Other symptoms that are not essential but support the diagnosis of IBS:

 

* Abnormal stool frequency (greater than 3 bowel movements/day or less than 3 bowel movements/week);

* Abnormal stool form (lumpy/hard or loose/watery stool);

* Abnormal stool passage (straining, urgency, or feeling of incomplete evacuation);

* Passage of mucus;

* Bloating or feeling of abdominal distension.

 

 

Spook,

 

I didnt want to go into detail about my bowel movements, because I figured most people weren't interested in hearing about them. But, FWIW, I have had all of the above features/symptoms on and off for years, but at least weekly. I just put up with it. So I didnt just pull "IBS" out of my ass. (no pun intended)

 

Certain symptoms, which if you want further details of, I can provide upon request, spiked and became intolerable in the past few weeks, and I decided to do something about it.

 

 

 

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Dietary olive oil supplemented with fish oil, rich in EPA and DHA (n-3) polyunsaturated fatty acids, attenuates colonic inflammation in rats with DSS-induced colitis.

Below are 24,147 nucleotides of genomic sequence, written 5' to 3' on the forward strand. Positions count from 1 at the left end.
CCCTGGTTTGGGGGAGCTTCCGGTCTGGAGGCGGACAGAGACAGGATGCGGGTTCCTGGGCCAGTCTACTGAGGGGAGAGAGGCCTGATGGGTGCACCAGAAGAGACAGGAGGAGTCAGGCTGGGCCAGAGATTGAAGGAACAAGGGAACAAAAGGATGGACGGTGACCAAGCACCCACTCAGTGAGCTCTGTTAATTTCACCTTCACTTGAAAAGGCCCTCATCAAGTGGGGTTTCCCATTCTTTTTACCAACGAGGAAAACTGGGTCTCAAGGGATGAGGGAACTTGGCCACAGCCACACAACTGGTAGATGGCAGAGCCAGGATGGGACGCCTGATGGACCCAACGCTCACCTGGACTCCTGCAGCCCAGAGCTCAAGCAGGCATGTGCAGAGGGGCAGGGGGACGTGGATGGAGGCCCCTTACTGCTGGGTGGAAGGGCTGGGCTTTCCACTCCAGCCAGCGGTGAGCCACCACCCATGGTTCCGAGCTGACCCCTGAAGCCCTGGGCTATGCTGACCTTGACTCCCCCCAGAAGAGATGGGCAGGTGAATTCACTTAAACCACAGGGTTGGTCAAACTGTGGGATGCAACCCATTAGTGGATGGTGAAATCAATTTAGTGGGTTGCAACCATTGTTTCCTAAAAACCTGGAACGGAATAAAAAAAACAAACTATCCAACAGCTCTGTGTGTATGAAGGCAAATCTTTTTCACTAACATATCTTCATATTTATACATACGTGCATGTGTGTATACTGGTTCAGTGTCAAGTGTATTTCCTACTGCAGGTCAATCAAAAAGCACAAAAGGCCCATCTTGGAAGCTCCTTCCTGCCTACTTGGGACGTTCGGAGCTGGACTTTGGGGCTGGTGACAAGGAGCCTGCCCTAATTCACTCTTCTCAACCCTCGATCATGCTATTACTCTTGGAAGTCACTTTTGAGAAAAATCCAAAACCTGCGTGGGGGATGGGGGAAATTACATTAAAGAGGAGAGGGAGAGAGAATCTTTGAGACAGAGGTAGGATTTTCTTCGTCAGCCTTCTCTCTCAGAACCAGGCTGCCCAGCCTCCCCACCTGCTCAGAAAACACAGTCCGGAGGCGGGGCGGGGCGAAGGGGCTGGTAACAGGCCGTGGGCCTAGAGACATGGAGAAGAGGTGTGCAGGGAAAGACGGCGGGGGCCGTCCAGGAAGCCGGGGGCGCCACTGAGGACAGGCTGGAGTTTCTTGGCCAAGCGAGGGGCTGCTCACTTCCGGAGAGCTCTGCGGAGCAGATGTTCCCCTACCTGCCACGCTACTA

Camuesco D, Galvez J, Nieto A, Comalada M, Rodriguez-Cabezas ME, Concha A, Xaus J, Zarzuelo A. J Nutr. 2005 Apr;135(4):687-94.

 

Previous studies proposed a protective role of the dietary intake of (n-3) PUFA in human inflammatory bowel disease (IBD), but almost no studies have been performed using olive oil. The aims of the present study were to test the beneficial effects of an olive oil-based diet with or without fish oil, rich in (n-3) PUFA, in the dextran sodium sulfate (DSS) model of rat colitis and to elucidate the mechanisms involved in their potential beneficial effects, with special attention to the production of some of the mediators involved in the intestinal inflammatory response, such as leukotriene B(4) (LTB(4)), tumor necrosis factor alpha (TNFalpha) and nitric oxide (NO). Rats were fed the different diets for 2 wk before colitis induction and thereafter until colonic evaluation 15 d later. Colitic rats fed the olive oil-based diet had a lower colonic inflammatory response than those fed the soybean oil diet, and this beneficial effect was increased by the dietary incorporation of (n-3) PUFA. A restoration of colonic glutathione levels and lower colonic NO synthase expression occurred in all colitic rats fed an olive oil diet compared with the control colitic group that consumed the soybean oil diet. However, (n-3) PUFA incorporation into an olive oil diet significantly decreased colonic TNFalpha and LTB(4) levels compared with colitic rats that were not supplemented with fish oil. These results affirm the benefits of an olive oil diet in the management of IBD, which are further enhanced by the addition of (n-3) PUFA.

 

Full free on-line article: http://jn.nutrition.org/cgi/content/full/135/4/687